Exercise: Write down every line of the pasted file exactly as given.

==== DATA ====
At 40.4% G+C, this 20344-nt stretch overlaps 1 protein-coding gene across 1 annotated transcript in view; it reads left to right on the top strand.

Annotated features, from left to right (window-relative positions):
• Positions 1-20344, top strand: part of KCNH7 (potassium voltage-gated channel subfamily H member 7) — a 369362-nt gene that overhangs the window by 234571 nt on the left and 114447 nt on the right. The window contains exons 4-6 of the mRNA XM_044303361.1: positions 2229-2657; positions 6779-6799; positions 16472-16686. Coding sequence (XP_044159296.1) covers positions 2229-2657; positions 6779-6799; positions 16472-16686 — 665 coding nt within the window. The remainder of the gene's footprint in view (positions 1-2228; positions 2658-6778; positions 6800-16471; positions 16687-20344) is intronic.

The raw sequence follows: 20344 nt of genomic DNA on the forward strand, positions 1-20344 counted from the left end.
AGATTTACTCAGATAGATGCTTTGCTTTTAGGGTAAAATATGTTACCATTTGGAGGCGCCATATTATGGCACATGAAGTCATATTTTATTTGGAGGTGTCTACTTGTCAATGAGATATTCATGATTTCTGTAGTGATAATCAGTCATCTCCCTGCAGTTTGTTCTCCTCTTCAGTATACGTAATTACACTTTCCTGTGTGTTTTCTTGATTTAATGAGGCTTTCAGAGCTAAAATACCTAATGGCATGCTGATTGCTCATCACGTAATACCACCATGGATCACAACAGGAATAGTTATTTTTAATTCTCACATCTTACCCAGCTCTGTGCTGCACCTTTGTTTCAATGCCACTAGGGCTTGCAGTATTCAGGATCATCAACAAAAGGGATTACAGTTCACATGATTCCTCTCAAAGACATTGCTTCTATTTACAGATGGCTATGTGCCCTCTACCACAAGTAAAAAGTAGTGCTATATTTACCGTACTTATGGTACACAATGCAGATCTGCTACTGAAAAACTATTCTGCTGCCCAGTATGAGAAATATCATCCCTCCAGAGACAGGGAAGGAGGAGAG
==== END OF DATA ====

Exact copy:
At 40.4% G+C, this 20344-nt stretch overlaps 1 protein-coding gene across 1 annotated transcript in view; it reads left to right on the top strand.

Annotated features, from left to right (window-relative positions):
• Positions 1-20344, top strand: part of KCNH7 (potassium voltage-gated channel subfamily H member 7) — a 369362-nt gene that overhangs the window by 234571 nt on the left and 114447 nt on the right. The window contains exons 4-6 of the mRNA XM_044303361.1: positions 2229-2657; positions 6779-6799; positions 16472-16686. Coding sequence (XP_044159296.1) covers positions 2229-2657; positions 6779-6799; positions 16472-16686 — 665 coding nt within the window. The remainder of the gene's footprint in view (positions 1-2228; positions 2658-6778; positions 6800-16471; positions 16687-20344) is intronic.

The raw sequence follows: 20344 nt of genomic DNA on the forward strand, positions 1-20344 counted from the left end.
AGATTTACTCAGATAGATGCTTTGCTTTTAGGGTAAAATATGTTACCATTTGGAGGCGCCATATTATGGCACATGAAGTCATATTTTATTTGGAGGTGTCTACTTGTCAATGAGATATTCATGATTTCTGTAGTGATAATCAGTCATCTCCCTGCAGTTTGTTCTCCTCTTCAGTATACGTAATTACACTTTCCTGTGTGTTTTCTTGATTTAATGAGGCTTTCAGAGCTAAAATACCTAATGGCATGCTGATTGCTCATCACGTAATACCACCATGGATCACAACAGGAATAGTTATTTTTAATTCTCACATCTTACCCAGCTCTGTGCTGCACCTTTGTTTCAATGCCACTAGGGCTTGCAGTATTCAGGATCATCAACAAAAGGGATTACAGTTCACATGATTCCTCTCAAAGACATTGCTTCTATTTACAGATGGCTATGTGCCCTCTACCACAAGTAAAAAGTAGTGCTATATTTACCGTACTTATGGTACACAATGCAGATCTGCTACTGAAAAACTATTCTGCTGCCCAGTATGAGAAATATCATCCCTCCAGAGACAGGGAAGGAGGAGAG